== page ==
Woman washing red car

How clean is the average UK car?

Cazoo surveyed 2,000 car owners to find out the nation's car cleaning habits.

We clean our kitchens and bathrooms on a regular basis, but how often do we clean our cars?

From using your car as a moving wardrobe to somewhere you leave umbrellas and even empty coffee cups, our cars aren’t always just used to get us from A to B. Due to the recent increased importance on hygiene we conducted a study of UK car owners to ask them about their car cleaning habits.

We also teamed up with a driver who admits struggling to find the time to keep her car clean, to find out just how unclean cars can get. We carried out a swab test on the car and sent it off to a lab for testing which gave us some quite surprising results!

Car cleaning habits: The results are in

Our study revealed that when it comes to cleaning cars, we are a nation of DIYers, with over three quarters (76%) of car owners washing their cars themselves rather than using a car wash or asking or paying someone else to do it for them. 

On average, Brits thoroughly clean their car inside and outside themselves once every 11 weeks. Many of those surveyed admitted to cutting a few corners, though. Nearly half (46%) said they used quick fixes such as simply hanging an air freshener, while over a third (34%) confessed to spraying their car's seats with odour-eliminating spray.

Splashing the cash

With many preferring to clean their car themselves, it came as no surprise that over a third (35%) of car owners have never had their cars professionally cleaned. However, looking into those who pay for a professional to do the dirty work, Gen Z (those under the age of 24) are the most likely age group to pay for a professional to do the job, doing so once every seven weeks on average. This means they’re shelling out £25 per month or £300 per year to have their car cleaned. In comparison, baby boomers (those over the age of 55) only opt for a professional clean once every 10 weeks, equating to £8 per month on average.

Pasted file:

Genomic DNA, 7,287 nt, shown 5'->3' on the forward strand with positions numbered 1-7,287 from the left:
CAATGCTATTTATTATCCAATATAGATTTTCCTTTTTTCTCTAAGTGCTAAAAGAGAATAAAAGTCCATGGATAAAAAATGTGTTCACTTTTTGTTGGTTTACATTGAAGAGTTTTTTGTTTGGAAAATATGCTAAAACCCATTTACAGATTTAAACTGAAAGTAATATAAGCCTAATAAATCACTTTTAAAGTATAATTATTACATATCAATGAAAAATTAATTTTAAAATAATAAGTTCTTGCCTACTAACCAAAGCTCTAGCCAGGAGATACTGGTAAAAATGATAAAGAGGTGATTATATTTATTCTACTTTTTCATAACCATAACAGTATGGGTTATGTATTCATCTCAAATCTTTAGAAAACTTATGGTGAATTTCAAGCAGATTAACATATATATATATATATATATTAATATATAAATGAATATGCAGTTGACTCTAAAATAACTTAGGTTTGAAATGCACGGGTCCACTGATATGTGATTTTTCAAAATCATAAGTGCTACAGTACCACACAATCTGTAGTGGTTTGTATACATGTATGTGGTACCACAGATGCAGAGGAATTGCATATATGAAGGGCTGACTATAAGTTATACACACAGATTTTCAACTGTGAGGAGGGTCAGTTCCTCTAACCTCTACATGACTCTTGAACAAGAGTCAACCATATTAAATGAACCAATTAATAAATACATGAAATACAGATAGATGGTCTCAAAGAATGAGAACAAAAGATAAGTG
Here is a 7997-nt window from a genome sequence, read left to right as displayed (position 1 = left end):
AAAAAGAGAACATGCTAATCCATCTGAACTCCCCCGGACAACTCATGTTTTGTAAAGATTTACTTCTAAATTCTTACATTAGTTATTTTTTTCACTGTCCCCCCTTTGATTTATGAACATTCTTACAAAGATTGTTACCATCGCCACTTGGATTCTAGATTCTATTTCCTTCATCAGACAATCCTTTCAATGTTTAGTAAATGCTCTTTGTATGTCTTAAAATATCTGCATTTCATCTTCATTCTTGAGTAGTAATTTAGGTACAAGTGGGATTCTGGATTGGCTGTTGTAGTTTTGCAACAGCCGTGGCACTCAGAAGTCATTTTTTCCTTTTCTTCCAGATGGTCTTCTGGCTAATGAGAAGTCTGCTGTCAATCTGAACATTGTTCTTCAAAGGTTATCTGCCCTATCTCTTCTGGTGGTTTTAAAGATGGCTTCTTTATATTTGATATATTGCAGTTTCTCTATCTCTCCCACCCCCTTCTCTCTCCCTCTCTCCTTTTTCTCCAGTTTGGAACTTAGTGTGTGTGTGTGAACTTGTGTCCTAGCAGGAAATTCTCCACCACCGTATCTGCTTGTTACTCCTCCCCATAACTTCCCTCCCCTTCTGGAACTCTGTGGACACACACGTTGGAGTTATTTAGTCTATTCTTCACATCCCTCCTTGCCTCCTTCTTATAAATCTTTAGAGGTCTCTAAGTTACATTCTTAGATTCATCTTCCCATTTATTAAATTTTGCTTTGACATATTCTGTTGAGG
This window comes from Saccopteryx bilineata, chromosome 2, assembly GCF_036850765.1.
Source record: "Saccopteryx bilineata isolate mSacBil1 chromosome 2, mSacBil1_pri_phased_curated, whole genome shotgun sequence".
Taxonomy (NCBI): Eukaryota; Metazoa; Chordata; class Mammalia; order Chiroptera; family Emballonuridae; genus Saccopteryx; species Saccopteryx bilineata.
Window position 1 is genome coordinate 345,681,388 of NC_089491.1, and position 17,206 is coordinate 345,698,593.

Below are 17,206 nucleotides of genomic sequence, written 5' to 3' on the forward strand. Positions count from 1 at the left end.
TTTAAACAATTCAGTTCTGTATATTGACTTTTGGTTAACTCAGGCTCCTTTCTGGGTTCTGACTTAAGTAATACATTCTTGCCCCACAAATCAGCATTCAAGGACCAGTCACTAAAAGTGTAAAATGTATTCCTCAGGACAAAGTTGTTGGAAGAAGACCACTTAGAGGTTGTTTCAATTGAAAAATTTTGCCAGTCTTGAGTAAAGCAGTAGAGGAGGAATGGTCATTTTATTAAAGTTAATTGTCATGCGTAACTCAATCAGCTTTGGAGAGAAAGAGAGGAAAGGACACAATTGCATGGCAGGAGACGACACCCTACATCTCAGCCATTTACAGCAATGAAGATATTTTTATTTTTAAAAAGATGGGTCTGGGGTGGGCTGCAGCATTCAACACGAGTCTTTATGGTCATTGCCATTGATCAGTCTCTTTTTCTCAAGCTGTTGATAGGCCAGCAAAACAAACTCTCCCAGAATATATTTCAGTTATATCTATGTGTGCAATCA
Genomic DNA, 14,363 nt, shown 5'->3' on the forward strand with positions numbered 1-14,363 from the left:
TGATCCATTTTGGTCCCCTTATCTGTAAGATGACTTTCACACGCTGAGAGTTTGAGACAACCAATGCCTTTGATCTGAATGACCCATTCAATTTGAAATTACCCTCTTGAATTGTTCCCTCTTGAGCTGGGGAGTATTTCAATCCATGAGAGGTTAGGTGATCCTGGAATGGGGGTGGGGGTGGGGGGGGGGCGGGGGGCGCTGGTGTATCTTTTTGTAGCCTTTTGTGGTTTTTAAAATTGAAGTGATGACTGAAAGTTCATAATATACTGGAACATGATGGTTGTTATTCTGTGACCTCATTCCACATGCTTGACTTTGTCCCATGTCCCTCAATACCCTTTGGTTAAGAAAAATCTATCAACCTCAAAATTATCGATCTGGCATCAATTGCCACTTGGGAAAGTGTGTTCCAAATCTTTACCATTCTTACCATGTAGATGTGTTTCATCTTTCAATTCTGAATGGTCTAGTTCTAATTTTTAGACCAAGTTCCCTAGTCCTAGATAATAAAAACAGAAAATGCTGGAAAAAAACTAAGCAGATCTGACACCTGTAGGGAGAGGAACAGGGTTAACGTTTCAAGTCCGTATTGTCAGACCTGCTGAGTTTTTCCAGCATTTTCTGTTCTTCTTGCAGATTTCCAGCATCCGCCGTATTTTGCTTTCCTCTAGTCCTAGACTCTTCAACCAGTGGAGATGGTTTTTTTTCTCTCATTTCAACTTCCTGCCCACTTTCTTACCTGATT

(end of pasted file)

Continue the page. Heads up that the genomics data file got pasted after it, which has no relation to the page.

Items commonly left in cars

We know that clutter in the car can build up, so we asked respondents which items they most regularly left in their cars for long periods of time. Umbrellas are top of the list (34%), followed by bags (33%), drinks bottles or disposable cups (29%) and food wrappers (25%) – which explains why 15% of respondents said their car could be mistaken for a dustbin. Almost one in 10 (8%) leave sweaty gym kit to fester in the car, while 5% of people even leave the dog basket inside.

Putting on a show for passengers

When it comes to sprucing up the car before taking other passengers, we were interested to find out the nation's habits. It seems many drivers could do with some decluttering tips as we found more than one in ten (12%) admits that a passenger has had to move rubbish out of the way to sit down when getting in their car and 6% even say they’ve had someone refuse to get into their car due to how dirty it is!

Pride and joy

When it comes to lack of time, shockingly, nearly a quarter of car owners (24%) admit to sneezing on their steering wheel and not cleaning it up afterwards. 

Despite this there are also some clean freaks among us, with nearly a third (31%) priding themselves on keeping their cars clean and over two fifths (41%) wishing they had more time to do so. 

Putting an everyday car to the test....

Taking our research one step further, we worked with a microbiology laboratory to identify where dirt can build up in the everyday car. We visited one car owner, Elysha, and tested 10 different areas of her car to see where the dirt was lurking.